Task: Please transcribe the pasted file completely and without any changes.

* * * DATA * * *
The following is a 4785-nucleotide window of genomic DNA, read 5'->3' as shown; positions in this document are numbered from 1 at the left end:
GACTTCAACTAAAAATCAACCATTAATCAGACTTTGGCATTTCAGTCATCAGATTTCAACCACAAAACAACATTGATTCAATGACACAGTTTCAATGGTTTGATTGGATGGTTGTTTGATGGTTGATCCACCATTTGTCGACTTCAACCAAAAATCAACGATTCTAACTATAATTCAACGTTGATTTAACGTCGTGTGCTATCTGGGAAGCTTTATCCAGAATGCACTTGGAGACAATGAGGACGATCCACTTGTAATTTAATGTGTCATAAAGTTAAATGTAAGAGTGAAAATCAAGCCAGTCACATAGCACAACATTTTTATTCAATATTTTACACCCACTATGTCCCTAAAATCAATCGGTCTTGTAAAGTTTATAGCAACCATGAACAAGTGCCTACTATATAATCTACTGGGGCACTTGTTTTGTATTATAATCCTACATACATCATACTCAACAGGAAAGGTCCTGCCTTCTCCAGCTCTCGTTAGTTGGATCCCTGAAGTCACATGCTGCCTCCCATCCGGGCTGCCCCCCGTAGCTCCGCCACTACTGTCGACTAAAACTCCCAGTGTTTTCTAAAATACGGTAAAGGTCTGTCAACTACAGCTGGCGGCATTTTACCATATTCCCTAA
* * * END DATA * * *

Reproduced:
The following is a 4785-nucleotide window of genomic DNA, read 5'->3' as shown; positions in this document are numbered from 1 at the left end:
GACTTCAACTAAAAATCAACCATTAATCAGACTTTGGCATTTCAGTCATCAGATTTCAACCACAAAACAACATTGATTCAATGACACAGTTTCAATGGTTTGATTGGATGGTTGTTTGATGGTTGATCCACCATTTGTCGACTTCAACCAAAAATCAACGATTCTAACTATAATTCAACGTTGATTTAACGTCGTGTGCTATCTGGGAAGCTTTATCCAGAATGCACTTGGAGACAATGAGGACGATCCACTTGTAATTTAATGTGTCATAAAGTTAAATGTAAGAGTGAAAATCAAGCCAGTCACATAGCACAACATTTTTATTCAATATTTTACACCCACTATGTCCCTAAAATCAATCGGTCTTGTAAAGTTTATAGCAACCATGAACAAGTGCCTACTATATAATCTACTGGGGCACTTGTTTTGTATTATAATCCTACATACATCATACTCAACAGGAAAGGTCCTGCCTTCTCCAGCTCTCGTTAGTTGGATCCCTGAAGTCACATGCTGCCTCCCATCCGGGCTGCCCCCCGTAGCTCCGCCACTACTGTCGACTAAAACTCCCAGTGTTTTCTAAAATACGGTAAAGGTCTGTCAACTACAGCTGGCGGCATTTTACCATATTCCCTAA